Dr. Daniel Kopans
Dr. Daniel Kopans - the father of breast tomosynthesis
November 30, 2014
by Lauren Dubinsky
, Senior Reporter
Dr. Daniel Kopans, a professor in the department of radiology at Harvard Medical School and the director of breast imaging at Massachusetts General Hospital and widely considered to be the “father of breast tomosynthesis,” spoke with HCBN.
HCBN: What role do you see tomosynthesis playing in the future? Will it be the “go-to” technology for breast imaging or will it be a specialty?
DK: I invented Digital Breast Tomosynthesis (DBT), and my group at the Massachusetts General Hospital led by Richard Moore, Dr. Loren Niklason and Dr. Tao Wu developed it because one of the major problems for radiologists is the superimposition of normal breast tissues on 2-Dimensional mammograms. Breast cancers can be missed because they are hidden behind normal breast tissues, and normal breast tissues can superimpose on one another forming “summation shadows” that look like cancer but are not.
Clearly, failing to find small cancers because they are hidden is an important problem. Since summation shadows are responsible for 25 percent of the women recalled from screening for additional evaluation, eliminating these reduces the recall rate (called false positives by some). DBT increases the detection of small invasive breast cancer (the ones we want to find) by approximately 30 to 40 percent while reducing the need to recall women from screening for additional evaluation by approximately 20 to 40 percent.
Usually, the effort to find additional cancers involves lowering the threshold of concern (increasing the recall rate and lowered “specificity”). The benefit of DBT is that it allows for the detection of more small cancers (increased sensitivity) while also decreasing the recall rate (increased specificity) — a true “win win” situation. DBT will replace conventional 2-D mammography simply because it is better than 2-D.
Once the need to obtain full exposure 2-D images while obtaining DBT images (double dose) is eliminated by the adoption of synthetic 2-D images, there will be no reason to not adopt a test that finds more cancers with a lower recall rate. Having its own billing code will eliminate that barrier to adoption. Missing a cancer because DBT was not used for screening will become a legal liability once it becomes the standard of care.
HCBN: In your opinion, how long will it take for tomosynthesis to reach its maximum market saturation?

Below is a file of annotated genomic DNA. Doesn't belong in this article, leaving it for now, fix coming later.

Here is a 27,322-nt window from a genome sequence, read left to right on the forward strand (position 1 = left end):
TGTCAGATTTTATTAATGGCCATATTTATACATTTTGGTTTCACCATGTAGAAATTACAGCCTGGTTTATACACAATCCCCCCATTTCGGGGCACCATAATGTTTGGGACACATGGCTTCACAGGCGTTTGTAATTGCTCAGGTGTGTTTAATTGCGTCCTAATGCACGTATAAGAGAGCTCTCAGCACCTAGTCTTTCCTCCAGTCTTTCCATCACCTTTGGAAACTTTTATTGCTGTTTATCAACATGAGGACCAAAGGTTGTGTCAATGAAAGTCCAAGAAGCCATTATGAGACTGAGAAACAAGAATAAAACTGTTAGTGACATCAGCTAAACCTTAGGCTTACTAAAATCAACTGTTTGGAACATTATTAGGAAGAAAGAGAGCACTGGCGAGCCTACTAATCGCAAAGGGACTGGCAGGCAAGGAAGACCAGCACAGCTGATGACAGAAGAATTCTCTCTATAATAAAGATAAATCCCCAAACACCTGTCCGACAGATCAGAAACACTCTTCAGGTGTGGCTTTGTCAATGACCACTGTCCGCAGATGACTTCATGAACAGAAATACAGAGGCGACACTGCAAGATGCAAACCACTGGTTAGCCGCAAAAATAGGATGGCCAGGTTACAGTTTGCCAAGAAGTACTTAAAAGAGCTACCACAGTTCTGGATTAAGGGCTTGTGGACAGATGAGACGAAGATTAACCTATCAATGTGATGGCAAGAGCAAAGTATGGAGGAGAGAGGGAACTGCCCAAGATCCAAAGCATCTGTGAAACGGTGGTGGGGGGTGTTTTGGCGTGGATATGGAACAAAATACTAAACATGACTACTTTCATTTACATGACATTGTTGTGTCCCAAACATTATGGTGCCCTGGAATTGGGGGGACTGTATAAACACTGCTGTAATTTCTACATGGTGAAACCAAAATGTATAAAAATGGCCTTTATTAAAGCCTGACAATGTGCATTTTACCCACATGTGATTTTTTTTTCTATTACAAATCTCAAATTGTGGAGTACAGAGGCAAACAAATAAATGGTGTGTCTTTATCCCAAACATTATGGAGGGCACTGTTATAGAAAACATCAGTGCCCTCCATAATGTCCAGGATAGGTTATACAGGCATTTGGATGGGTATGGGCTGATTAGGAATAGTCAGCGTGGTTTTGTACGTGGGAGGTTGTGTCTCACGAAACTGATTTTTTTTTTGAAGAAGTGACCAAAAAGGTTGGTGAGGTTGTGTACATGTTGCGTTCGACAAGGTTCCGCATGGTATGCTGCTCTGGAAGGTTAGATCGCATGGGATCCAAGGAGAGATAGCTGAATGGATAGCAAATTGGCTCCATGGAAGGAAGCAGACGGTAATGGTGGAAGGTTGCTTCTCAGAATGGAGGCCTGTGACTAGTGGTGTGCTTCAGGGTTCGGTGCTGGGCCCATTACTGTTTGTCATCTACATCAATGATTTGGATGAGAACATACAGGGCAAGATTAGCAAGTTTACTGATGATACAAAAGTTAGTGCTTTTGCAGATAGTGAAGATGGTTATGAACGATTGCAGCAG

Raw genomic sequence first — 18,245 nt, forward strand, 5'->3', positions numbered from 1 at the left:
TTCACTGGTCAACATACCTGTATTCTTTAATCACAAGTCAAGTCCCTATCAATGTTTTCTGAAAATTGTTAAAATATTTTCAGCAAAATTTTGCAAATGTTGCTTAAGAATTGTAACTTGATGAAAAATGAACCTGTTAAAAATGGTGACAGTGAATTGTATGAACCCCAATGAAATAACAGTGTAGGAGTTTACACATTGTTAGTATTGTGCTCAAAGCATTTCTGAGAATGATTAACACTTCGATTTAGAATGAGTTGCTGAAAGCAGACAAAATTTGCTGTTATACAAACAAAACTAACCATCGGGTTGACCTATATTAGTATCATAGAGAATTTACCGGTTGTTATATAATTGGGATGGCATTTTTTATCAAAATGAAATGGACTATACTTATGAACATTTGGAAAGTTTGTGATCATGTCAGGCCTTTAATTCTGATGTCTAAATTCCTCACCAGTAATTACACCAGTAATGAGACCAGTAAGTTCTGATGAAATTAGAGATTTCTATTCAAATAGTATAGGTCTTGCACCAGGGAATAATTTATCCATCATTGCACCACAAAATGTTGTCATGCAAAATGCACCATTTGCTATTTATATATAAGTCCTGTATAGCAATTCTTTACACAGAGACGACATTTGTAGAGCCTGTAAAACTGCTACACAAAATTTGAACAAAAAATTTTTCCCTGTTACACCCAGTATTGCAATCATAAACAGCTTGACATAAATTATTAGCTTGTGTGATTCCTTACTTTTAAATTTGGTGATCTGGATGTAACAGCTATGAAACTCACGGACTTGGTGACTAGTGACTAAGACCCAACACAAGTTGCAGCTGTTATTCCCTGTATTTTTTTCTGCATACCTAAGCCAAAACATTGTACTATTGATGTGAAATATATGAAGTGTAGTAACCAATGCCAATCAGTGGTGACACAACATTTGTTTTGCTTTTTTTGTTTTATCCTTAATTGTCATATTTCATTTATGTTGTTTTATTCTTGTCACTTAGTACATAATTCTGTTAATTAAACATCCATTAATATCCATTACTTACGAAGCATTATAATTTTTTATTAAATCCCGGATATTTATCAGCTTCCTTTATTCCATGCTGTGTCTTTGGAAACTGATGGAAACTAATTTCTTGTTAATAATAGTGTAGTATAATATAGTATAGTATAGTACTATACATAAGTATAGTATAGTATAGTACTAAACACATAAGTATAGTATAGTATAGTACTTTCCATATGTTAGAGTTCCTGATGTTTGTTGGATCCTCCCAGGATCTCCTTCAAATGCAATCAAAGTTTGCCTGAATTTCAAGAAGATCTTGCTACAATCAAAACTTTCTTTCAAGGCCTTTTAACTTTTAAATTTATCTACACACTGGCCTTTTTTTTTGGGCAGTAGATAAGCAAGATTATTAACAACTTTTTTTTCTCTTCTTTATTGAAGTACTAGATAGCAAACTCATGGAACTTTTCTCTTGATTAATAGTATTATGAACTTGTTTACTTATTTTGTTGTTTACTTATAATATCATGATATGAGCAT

DK: Barring some unforeseen impediment, now that GE Healthcare has FDA approval, I suspect that adoption will move quickly. Radiologists were slow to adopt Digital Mammography because we recognized that it was really not much better than 2-D mammography at finding cancers. The Digital Mammographic Imaging Screening Trial was not very convincing. I changed us to all digital at the Massachusetts General Hospital because we could (the funds were available); the entire Radiology Department was becoming Digital; and the logistics of Digital made sense (no more film files to manage; simultaneous viewing of the images; etc,).
HCBN: Other than reimbursement, are there any other challenges standing in the way of wide-spread adoption?
DK: I do not see any major impediments. Most of the opposition to DBT that I have seen is from those who have never used it. I have not met anyone who would return to 2-D mammography once they have experienced its advantages.
It takes getting used to the fact that it takes longer to review a screening DBT study, but it took awhile to get used to CT instead of plain X-rays of the chest and abdomen, yet we recognized that CT was superior and we now, routinely, review multiple slices instead of two “plain films.” In addition, since DBT leads to fewer recalls and fewer “diagnostic” evaluations, the considerable time saved in not having to do diagnostic imaging can be cost accounted to screening DBT reducing much of the extra time involved.
HCBN: Are there any improvements for breast tomosynthesis on your wish list?
DK: Just as 2-D mammography screening is not the ultimate answer to breast cancer — it does not find all cancers and does not find all cancers early enough to result in a cure — DBT is not going to end all deaths from breast cancer.
DBT is a major advance, but there will still be cancers that are hidden even on DBT and others that are metastatic before they can be detected. The death rate from breast cancer has been significantly reduced since 1990 by the introduction of screening and earlier detection.
DBT will help to further drive down the death rate. There will still be some cancers that are not visible on DBT, but are detectable using ultrasound and certainly, using MRI. Our immediate goal at the MGH, actually one that we have hoped to do for many years, is to try to incorporate ultrasound into the DBT system so that ultrasound and DBT can be acquired together. Having registered images should allow for maximizing the detection of cancer while further improving specificity.